Davis Double Ride Report
I have done Davis Double once before and the experience was miserable. Beyond hot. Too hot. Felt horrid at the end- heat exhaustion-hot. Spent the day pulling over to the side of the road to cool down under trees, trying not to fry my brain- hot. Until yesterday, I haven't done it since and I was not going to start this year's ride if temps were predicted above 100, but the predictions were for mildly hot conditions, so I did it.
My facebook staus for the ride was: "Cardiac was lovely, Honey was ok, Cobb was hard, and Resurrection was soul-sapping. I think that the Davis Double is worth doing just for the joy of reaching the rest stop at the top of Resurrection." Reaching the top of Resurrection is such a fabulous feeling. I was overwhelmed with a sense of joy for having reached it. The joy was probably mostly from the relief of the pain from climbing resurrection. Resurrection is just a harsh climb. It is hot and exposed and a slightly miserable experience. Yesterday wasn't too hot and we had a occasional cooling breeze, which really should have made for nice conditions. However, Resurrection is still hard, even when it really isn't overly hot. I think that the expanse of open wide road road, being on a highway, makes the grade appear less than it is. I can still feel the grade in my legs and the hot sun on my back, even with the occasional cooling breeze.
2012 Tour de Cure
The ride was, well, challenging (see below), but, as always, it was a great experience and I'm happy to be a part of such a worthwhile event.
The results (so far..)
Team Bio-Rad (my team) and the Napa Valley Tour de Cure event will likely have another record year this year! Team Bio-Rad just surpassed $65,000 this morning (most ever at this point) and the Tour just over $1.218 million! And the money is still coming in.! The Tour de Cure web site for our tour and Team Bio-Rad will remain open at least until the end of this month.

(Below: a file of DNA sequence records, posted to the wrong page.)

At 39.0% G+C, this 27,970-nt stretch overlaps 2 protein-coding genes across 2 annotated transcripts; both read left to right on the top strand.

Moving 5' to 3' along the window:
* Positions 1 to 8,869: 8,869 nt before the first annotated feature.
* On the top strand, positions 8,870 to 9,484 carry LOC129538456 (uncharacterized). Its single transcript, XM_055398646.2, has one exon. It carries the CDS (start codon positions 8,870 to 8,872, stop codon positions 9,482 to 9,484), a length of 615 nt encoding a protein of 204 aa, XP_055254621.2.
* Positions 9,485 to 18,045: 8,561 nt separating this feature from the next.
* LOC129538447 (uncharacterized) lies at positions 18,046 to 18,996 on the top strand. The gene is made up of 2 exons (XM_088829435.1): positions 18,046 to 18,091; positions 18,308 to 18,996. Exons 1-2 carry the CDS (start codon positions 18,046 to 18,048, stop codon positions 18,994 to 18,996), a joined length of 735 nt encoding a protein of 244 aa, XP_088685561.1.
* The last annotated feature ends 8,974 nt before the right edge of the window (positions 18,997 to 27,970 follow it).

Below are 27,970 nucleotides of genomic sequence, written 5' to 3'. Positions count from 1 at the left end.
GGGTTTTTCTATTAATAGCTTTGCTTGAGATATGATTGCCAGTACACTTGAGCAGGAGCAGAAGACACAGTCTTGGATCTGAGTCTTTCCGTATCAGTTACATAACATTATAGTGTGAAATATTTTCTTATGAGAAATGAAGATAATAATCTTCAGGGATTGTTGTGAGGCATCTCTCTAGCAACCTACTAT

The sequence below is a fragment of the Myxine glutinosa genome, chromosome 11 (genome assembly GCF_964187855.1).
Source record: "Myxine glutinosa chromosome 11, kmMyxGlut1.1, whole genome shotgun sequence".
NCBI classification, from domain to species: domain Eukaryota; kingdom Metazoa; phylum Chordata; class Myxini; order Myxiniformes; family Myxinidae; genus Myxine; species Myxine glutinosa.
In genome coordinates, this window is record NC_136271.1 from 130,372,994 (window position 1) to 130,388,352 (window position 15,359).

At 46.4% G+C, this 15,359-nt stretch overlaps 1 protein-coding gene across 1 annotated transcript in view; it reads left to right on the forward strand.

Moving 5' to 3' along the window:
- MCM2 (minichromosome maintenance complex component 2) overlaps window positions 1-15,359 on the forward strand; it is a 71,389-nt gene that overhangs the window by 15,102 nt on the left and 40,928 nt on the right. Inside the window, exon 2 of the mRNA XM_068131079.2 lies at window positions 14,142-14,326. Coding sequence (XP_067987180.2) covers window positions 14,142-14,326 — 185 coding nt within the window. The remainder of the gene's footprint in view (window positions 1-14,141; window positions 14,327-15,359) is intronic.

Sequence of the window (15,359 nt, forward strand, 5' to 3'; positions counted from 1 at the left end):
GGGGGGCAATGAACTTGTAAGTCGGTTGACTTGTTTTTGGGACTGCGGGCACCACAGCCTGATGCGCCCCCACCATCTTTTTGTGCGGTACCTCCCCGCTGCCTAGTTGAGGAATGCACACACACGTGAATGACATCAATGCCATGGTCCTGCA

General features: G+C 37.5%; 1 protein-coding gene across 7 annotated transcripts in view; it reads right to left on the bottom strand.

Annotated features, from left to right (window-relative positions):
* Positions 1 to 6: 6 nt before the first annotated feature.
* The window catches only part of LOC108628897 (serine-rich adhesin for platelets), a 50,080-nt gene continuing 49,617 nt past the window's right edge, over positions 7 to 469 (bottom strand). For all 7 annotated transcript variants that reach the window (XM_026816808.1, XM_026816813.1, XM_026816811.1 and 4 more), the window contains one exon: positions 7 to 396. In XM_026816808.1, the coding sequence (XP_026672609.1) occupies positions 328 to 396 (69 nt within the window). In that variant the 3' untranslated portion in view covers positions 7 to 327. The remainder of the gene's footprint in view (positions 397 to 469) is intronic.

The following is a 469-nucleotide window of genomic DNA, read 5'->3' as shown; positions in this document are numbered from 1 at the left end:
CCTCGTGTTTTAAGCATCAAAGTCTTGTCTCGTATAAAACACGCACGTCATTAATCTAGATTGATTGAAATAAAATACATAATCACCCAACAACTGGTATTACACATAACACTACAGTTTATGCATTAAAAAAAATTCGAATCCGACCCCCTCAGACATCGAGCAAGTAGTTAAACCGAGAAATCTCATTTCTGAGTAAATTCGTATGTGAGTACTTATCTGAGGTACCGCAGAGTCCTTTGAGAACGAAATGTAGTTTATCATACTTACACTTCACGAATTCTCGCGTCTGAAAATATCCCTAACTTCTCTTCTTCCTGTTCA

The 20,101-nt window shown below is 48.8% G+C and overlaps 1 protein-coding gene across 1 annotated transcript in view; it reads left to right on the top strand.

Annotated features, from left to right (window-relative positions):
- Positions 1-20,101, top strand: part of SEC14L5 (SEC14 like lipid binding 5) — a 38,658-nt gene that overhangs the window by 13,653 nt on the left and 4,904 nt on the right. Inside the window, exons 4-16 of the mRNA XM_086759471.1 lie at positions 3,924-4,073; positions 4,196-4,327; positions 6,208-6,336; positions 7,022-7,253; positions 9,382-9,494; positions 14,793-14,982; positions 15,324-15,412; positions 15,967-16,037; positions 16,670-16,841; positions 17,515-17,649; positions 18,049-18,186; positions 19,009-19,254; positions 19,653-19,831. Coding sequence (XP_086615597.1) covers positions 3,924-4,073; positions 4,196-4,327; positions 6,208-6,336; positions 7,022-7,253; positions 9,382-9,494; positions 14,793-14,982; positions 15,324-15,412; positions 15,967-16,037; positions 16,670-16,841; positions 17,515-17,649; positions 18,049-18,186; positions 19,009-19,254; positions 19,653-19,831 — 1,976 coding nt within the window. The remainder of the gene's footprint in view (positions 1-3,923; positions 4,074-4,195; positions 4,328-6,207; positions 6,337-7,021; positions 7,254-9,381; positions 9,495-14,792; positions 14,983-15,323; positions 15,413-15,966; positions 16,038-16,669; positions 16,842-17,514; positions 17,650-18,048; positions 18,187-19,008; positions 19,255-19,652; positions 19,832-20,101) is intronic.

Bio-Rad Top 15
Bio-Rad had the largest team (191 riders registered) and so far raised the most money of over 200 teams in the event. We also had the largest number of volunteers doing a fantastic job!
Here is the list of my team's top 15 fund raisers. Thanks so much to everyone who donated to the cause!
- Lupe Leon - $2,000
- Sarah Paul - $1,930
- Tim Washburn - $1,425
- Dory Willer - $1,415
- Vipul Patel - $1,400
- Bryan Malone - $1,375
- Linda Sanz - $1,341
- Regina Goldade - $1,150
- Nick Erndt - $1,150
- Toni Link - $1,070
- Stacey Abidayo - $1.070
- Bennett Berke - $1,060
- Jeff Willer - $840
- Andrew Hecht - $820
- Paul Chamberlain - $805
The 2012 Tour de Cure was by far the toughest of the four I've done. The heat and the wind beat me relentlessly. I wanted to quit several times along the way, but I persevered and finished the 100 mile ride for the 4th time. Here's how it went down:
I rode up to Napa with Frank from the OYJ. I was psyched to him have along. He's a great guy and, well, a bit heavier than me, so he's got the right sized body to block the wind.
We wanted to hit the route when it opened at 6:45, but we had a late start and the crush of riders made it difficult to check-in. There were 2500 people participating in this event and most of them seemed to be in line ahead of us. Lucky for me, Bio-Rad is the main sponsor, so when this woman came by asking if anyone was on Team Bio-Rad, I said ,"right here" and off we went to check in and get our numbers. We managed to get out on the road around 7:15. Not bad. But not good enough, as it turns out.
No Fooling, It’s the Nifty Ten Fifty
April Fool's Day was the ideal irony for the 11th annual Nifty Ten Fifty, a notoriously hellish 54-mile, 10,000-feet-of-climbing course up and down Berkeley and Oakland's steepest roads. If you look at the route on Strava, it seems ridiculous. On the bike, it still kind of seems ridiculous, until you finish and then it's just cool.
To anyone familiar, it's not surprising that it was Bruce Carroll's idea to do the Nifty this year. I was convinced by the encouragement that this would "be a great training ride for the Triple Crown Stage Race!" Guess so…